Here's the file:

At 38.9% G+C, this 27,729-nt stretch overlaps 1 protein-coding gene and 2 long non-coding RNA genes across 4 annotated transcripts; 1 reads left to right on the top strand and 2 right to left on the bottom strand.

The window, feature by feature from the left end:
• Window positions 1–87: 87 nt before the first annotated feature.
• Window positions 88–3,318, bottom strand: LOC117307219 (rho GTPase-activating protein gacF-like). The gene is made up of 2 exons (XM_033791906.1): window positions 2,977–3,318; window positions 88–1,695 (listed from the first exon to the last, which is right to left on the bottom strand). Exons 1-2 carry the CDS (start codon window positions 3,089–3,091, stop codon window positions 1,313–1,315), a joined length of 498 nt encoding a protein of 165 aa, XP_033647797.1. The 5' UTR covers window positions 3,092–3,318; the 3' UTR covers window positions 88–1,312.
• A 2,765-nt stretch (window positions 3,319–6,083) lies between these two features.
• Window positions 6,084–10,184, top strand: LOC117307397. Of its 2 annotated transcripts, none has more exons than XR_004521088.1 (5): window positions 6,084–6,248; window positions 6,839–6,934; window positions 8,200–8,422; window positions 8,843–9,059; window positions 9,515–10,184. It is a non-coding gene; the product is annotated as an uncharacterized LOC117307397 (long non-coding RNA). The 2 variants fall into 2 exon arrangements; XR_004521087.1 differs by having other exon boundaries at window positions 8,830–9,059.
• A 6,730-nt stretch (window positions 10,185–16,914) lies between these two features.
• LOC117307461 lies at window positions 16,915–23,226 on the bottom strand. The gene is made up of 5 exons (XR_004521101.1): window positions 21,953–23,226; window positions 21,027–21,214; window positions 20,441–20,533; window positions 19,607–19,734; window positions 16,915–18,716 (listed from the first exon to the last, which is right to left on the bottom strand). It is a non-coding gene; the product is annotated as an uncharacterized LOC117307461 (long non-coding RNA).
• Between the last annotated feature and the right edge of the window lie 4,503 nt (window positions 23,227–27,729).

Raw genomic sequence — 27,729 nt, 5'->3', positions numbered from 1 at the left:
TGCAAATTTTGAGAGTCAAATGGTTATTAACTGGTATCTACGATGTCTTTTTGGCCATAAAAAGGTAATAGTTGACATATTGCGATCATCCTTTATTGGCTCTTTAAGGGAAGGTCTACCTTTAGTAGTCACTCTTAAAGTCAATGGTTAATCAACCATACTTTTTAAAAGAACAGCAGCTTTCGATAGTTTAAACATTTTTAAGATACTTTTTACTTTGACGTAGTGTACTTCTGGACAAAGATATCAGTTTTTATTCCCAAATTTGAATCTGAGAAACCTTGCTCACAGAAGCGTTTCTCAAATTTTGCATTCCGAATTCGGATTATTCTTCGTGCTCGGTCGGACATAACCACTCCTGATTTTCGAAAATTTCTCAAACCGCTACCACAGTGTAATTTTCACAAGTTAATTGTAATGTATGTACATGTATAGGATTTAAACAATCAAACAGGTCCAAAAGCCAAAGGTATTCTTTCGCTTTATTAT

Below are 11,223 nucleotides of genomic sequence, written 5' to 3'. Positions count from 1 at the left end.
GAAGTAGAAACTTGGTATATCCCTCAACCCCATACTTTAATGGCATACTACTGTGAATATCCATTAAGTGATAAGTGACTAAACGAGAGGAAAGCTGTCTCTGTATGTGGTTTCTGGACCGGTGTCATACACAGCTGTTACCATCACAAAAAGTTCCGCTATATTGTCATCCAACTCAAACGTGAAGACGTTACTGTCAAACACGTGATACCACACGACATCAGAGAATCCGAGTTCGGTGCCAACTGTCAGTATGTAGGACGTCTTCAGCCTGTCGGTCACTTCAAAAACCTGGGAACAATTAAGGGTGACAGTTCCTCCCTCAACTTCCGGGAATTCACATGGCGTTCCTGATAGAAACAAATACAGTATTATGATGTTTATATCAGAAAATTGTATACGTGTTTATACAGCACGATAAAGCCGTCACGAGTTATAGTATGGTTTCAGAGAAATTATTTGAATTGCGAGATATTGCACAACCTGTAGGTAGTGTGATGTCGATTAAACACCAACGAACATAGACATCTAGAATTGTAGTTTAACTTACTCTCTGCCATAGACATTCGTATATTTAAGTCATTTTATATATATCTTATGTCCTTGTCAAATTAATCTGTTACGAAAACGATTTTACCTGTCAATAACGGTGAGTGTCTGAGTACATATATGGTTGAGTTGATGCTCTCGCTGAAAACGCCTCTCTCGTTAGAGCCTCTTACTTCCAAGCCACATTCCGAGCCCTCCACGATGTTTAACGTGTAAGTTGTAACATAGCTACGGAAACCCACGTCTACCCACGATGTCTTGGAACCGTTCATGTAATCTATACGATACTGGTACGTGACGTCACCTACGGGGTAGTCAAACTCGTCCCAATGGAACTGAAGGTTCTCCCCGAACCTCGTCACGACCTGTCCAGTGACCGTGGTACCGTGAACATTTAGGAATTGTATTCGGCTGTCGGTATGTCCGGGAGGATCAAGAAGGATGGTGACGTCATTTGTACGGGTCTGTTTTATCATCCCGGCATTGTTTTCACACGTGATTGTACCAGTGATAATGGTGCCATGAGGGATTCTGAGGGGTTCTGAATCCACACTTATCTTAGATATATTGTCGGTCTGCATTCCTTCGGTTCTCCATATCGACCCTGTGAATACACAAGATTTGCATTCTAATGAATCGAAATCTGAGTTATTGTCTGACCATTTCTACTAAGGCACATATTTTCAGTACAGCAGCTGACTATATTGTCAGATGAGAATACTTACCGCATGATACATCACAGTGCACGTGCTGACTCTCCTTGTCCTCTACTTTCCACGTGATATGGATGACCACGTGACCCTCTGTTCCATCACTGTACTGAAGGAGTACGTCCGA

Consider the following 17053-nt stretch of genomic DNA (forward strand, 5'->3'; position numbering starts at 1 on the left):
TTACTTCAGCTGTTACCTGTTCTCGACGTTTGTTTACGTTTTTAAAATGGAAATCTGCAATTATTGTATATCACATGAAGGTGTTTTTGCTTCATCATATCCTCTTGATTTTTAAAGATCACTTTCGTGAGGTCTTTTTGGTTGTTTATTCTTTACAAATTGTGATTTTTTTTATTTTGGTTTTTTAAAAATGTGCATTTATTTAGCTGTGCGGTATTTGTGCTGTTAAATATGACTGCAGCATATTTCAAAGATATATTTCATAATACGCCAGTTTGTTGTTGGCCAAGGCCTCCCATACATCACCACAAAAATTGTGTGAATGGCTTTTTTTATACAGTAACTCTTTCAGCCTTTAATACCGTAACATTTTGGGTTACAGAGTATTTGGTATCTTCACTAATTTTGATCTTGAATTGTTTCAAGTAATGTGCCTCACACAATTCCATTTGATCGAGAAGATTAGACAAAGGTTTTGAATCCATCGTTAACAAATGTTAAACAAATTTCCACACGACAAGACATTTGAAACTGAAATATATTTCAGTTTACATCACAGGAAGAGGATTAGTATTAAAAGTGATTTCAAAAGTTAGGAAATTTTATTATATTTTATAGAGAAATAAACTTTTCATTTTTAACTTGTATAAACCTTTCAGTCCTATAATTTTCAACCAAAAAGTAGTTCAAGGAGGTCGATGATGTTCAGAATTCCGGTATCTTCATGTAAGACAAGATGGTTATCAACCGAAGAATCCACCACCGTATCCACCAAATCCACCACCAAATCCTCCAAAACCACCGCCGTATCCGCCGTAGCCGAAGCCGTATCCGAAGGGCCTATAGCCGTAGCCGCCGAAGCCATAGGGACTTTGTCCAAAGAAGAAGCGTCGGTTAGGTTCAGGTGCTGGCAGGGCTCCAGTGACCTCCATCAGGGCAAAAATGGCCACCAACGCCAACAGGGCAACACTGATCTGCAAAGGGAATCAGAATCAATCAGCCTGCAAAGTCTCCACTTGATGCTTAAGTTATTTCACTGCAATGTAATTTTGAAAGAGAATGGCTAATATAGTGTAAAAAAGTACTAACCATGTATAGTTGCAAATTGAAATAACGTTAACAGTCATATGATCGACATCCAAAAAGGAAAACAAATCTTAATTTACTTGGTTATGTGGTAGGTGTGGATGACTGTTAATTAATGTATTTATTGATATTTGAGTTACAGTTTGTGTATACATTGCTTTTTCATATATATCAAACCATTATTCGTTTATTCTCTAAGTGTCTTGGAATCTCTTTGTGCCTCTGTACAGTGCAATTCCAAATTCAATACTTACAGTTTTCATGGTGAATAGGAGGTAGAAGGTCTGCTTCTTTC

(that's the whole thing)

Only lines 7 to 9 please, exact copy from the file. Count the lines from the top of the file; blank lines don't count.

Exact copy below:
• A 6,730-nt stretch (window positions 10,185–16,914) lies between these two features.
• LOC117307461 lies at window positions 16,915–23,226 on the bottom strand. The gene is made up of 5 exons (XR_004521101.1): window positions 21,953–23,226; window positions 21,027–21,214; window positions 20,441–20,533; window positions 19,607–19,734; window positions 16,915–18,716 (listed from the first exon to the last, which is right to left on the bottom strand). It is a non-coding gene; the product is annotated as an uncharacterized LOC117307461 (long non-coding RNA).
• Between the last annotated feature and the right edge of the window lie 4,503 nt (window positions 23,227–27,729).